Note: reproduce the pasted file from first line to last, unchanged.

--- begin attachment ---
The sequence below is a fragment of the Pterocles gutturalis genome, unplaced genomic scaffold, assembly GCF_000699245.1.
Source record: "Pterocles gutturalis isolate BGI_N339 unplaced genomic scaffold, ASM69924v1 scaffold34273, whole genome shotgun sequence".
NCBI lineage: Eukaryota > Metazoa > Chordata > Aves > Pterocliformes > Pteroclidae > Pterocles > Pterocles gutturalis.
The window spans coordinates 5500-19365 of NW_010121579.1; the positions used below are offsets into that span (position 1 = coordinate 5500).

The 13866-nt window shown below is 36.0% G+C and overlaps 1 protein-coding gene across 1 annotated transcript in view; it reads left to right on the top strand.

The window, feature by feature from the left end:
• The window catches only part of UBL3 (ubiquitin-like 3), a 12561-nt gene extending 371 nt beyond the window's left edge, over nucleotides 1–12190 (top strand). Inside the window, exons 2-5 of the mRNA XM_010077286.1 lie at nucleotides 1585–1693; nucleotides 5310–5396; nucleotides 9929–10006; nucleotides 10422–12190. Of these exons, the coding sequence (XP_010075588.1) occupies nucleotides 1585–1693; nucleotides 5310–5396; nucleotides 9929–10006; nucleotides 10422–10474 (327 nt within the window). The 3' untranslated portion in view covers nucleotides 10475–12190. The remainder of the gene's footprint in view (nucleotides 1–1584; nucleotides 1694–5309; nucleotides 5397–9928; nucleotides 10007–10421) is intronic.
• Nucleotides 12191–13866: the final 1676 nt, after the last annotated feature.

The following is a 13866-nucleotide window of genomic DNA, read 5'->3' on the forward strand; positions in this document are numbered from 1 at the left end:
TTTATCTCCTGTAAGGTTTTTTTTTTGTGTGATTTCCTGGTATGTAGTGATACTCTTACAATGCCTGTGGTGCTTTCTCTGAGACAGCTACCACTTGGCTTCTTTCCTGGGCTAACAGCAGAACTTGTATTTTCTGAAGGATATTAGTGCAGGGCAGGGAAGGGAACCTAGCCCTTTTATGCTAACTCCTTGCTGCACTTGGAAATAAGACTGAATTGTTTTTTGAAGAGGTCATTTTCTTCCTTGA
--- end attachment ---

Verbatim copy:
The sequence below is a fragment of the Pterocles gutturalis genome, unplaced genomic scaffold, assembly GCF_000699245.1.
Source record: "Pterocles gutturalis isolate BGI_N339 unplaced genomic scaffold, ASM69924v1 scaffold34273, whole genome shotgun sequence".
NCBI lineage: Eukaryota > Metazoa > Chordata > Aves > Pterocliformes > Pteroclidae > Pterocles > Pterocles gutturalis.
The window spans coordinates 5500-19365 of NW_010121579.1; the positions used below are offsets into that span (position 1 = coordinate 5500).

The 13866-nt window shown below is 36.0% G+C and overlaps 1 protein-coding gene across 1 annotated transcript in view; it reads left to right on the top strand.

The window, feature by feature from the left end:
• The window catches only part of UBL3 (ubiquitin-like 3), a 12561-nt gene extending 371 nt beyond the window's left edge, over nucleotides 1–12190 (top strand). Inside the window, exons 2-5 of the mRNA XM_010077286.1 lie at nucleotides 1585–1693; nucleotides 5310–5396; nucleotides 9929–10006; nucleotides 10422–12190. Of these exons, the coding sequence (XP_010075588.1) occupies nucleotides 1585–1693; nucleotides 5310–5396; nucleotides 9929–10006; nucleotides 10422–10474 (327 nt within the window). The 3' untranslated portion in view covers nucleotides 10475–12190. The remainder of the gene's footprint in view (nucleotides 1–1584; nucleotides 1694–5309; nucleotides 5397–9928; nucleotides 10007–10421) is intronic.
• Nucleotides 12191–13866: the final 1676 nt, after the last annotated feature.

The following is a 13866-nucleotide window of genomic DNA, read 5'->3' on the forward strand; positions in this document are numbered from 1 at the left end:
TTTATCTCCTGTAAGGTTTTTTTTTTGTGTGATTTCCTGGTATGTAGTGATACTCTTACAATGCCTGTGGTGCTTTCTCTGAGACAGCTACCACTTGGCTTCTTTCCTGGGCTAACAGCAGAACTTGTATTTTCTGAAGGATATTAGTGCAGGGCAGGGAAGGGAACCTAGCCCTTTTATGCTAACTCCTTGCTGCACTTGGAAATAAGACTGAATTGTTTTTTGAAGAGGTCATTTTCTTCCTTGA